(This post is an excerpt from an online article. To read the entire article, click on the link at the bottom of the page)

There’s nothing like a well-built Code 0 for getting a boat moving again in light air on a close reach

The list of potential downwind sails for use in light airs is mindboggling, and it only seems to grow every year. The question then becomes: what does a typical cruising yacht actually need to make reasonable speed in light air without resorting to the engine?

A lightweight reaching or running sail will often propel you 50 percent faster than just the main and headsail. For example, if you are making 3.5 knots under jib and main alone, you could be making 5 knots with a light-air sail. This cuts way back on engine use, whether daysailing or on passage.

Spinnakers of any variety often conjure up images of over-extended racing crews getting in a mess, but it doesn’t have to be that way. This is especially true because the biggest benefits of specialized downwind and reaching sails on cruising yachts come in lighter airs, when control is easy and the sail provides that big boost to speed. Therefore, symmetrical spinnakers, and asymmetric spinnakers and Code 0’s, both of which fall under the catch-all “genneker” category (see sidebar “Decoding the Terms”), all potentially have their place.

In this first part of a two-part series on light-air downwind sails, in Sail Magazine, Rupert Holmes looks at the different types of Code 0’s and A-sails now available to cruisers. To learn more about how to handle these kinds of sails.

A contemporary problem?

Until a couple of decades ago, almost every yacht had a sailplan with a large overlapping genoa. And while these tend to be inefficient when partially furled for sailing upwind in a stiff breeze, they make reasonable reaching sails and can also be poled out to good effect when sailing dead downwind in stronger winds.

More recently, however, fashion has turned in favor of small non-overlapping blade jibs, often self-tacking. These are much easier to handle, especially when short-tacking shorthanded, and are often significantly more efficient upwind, particularly in a blow. However, they quickly lose efficiency as the boat bears away from the wind.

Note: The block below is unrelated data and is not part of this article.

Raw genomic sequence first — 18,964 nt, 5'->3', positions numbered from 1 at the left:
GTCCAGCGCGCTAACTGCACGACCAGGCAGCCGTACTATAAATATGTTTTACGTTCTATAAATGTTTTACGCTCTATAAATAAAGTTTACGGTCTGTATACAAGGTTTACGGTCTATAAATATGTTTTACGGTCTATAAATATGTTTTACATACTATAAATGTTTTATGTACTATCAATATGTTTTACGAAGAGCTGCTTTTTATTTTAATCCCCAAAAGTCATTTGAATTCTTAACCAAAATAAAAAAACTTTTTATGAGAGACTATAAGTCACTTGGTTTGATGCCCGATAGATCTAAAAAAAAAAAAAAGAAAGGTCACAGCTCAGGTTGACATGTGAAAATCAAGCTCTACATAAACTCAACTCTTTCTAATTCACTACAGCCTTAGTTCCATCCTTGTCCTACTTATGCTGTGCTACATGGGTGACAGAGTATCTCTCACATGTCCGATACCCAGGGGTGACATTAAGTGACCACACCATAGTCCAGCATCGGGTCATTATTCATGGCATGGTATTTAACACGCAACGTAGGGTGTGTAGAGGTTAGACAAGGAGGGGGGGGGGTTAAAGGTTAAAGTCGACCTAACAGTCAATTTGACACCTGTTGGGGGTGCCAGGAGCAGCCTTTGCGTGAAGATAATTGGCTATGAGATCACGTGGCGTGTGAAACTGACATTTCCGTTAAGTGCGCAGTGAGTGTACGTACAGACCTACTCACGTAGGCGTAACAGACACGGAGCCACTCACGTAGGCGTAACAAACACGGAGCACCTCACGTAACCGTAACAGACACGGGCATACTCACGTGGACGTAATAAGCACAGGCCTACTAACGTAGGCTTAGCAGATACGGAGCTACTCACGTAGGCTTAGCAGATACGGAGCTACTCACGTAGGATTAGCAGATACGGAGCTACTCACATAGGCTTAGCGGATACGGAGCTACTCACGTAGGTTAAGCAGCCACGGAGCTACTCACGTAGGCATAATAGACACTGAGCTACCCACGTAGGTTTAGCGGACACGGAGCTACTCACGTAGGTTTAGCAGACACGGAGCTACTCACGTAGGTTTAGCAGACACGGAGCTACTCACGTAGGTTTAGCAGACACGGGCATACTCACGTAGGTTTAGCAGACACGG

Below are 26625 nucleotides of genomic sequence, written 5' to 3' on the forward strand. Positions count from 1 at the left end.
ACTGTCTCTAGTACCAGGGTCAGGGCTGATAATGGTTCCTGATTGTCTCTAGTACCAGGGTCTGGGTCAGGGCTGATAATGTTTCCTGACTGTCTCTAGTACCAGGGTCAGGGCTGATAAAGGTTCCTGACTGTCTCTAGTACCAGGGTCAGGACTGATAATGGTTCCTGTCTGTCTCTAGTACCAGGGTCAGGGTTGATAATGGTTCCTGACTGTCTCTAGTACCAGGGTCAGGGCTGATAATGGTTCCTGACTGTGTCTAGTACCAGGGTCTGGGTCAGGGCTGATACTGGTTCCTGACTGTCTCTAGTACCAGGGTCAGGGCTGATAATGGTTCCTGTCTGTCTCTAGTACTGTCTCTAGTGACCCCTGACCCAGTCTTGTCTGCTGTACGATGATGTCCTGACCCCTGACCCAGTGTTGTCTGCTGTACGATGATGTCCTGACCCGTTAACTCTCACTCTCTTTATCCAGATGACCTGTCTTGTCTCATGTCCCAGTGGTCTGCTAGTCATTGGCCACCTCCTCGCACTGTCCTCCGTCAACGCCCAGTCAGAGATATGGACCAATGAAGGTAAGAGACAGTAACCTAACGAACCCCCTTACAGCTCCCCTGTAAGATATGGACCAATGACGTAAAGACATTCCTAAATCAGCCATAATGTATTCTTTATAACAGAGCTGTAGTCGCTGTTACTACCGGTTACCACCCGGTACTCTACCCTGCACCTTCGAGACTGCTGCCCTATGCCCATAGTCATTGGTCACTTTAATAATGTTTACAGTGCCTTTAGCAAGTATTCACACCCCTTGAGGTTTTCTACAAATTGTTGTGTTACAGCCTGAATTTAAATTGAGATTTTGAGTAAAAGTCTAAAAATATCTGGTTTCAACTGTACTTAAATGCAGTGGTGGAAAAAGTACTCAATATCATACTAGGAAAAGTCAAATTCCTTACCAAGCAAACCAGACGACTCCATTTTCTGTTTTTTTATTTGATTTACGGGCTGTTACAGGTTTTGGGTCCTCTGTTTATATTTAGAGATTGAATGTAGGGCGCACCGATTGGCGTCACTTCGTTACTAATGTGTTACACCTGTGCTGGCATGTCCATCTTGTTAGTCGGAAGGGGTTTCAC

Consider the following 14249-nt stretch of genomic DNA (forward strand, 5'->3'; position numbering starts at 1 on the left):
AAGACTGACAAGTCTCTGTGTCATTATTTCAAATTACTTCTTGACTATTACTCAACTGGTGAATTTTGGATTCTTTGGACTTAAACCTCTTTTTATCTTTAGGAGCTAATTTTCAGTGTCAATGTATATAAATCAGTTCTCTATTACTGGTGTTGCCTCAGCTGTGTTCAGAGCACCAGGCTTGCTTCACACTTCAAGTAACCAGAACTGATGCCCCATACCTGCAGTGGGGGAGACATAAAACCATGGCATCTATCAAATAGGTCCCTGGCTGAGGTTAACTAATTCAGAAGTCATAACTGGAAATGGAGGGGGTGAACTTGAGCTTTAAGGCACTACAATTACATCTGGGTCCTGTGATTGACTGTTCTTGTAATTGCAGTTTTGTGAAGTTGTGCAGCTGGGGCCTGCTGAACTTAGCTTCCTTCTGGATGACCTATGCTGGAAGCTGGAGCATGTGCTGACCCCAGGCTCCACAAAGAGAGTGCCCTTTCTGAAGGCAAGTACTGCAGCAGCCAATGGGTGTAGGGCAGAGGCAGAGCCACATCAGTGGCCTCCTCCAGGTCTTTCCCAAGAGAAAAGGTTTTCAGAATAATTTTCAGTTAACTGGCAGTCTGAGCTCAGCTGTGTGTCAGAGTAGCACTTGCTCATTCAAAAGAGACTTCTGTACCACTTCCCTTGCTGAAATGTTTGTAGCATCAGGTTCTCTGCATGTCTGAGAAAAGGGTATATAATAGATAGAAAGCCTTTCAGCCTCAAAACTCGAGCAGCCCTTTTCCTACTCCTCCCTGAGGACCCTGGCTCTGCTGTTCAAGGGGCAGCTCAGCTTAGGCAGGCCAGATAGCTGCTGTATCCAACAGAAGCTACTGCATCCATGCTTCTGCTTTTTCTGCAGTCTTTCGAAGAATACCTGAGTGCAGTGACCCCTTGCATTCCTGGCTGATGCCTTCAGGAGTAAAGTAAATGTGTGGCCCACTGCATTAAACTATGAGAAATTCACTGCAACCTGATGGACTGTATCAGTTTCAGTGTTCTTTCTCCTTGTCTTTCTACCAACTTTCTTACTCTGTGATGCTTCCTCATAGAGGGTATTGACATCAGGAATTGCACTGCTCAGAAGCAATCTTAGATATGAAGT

The reason for this is that, because they are so high aspect in their cut, as soon as the sheet is eased twist rapidly increases to the point where the top of the sail is wildly undersheeted, even if the lower part is still over-trimmed. This can be solved to some extent when close-reaching with an outboard lead for the jib sheet, but even then it won’t help once the apparent wind is well aft of the beam.

Some designs for long-distance cruising combine the best of both worlds by carrying a large overlapping genoa on the headstay, plus a blade jib on an inner Solent stay, both handled with furling gear. However, aboard a smaller cruiser this kind of double-headsail arrangement is not always practical and adds a fair bit of complexity.

Note that when talking about downwind sails there is a very real distinction between those configured for reaching and running. No single sail can do both efficiently. (An exception is aboard those high-performance boats that are so fast the apparent wind is always forward of the beam.) Conventional symmetric spinnakers flown from a pole, for example, will happily sail with the wind dead aft but will struggle in all but the most skilled hands with apparent wind angles much forward of around 100 degrees. True, with the apparent wind forward of abeam you may still be able to keep the sail full. But its shape will be horribly inefficient, contributing more energy to making the boat heel than to driving it forward.

It’s also important to recognize there’s no reason why you should keep exactly the same sailplan aboard your boat as when it was built. Sail design, materials and trends—both good and bad—all change over the years, and there’s no reason not to take advantage of whatever advances have been made since your boat left the factory. Just because your boat carried a convention symmetrical spinnaker all through the 1980s, doesn’t mean it should necessarily do so now.

Read the entire story at Sail Magazine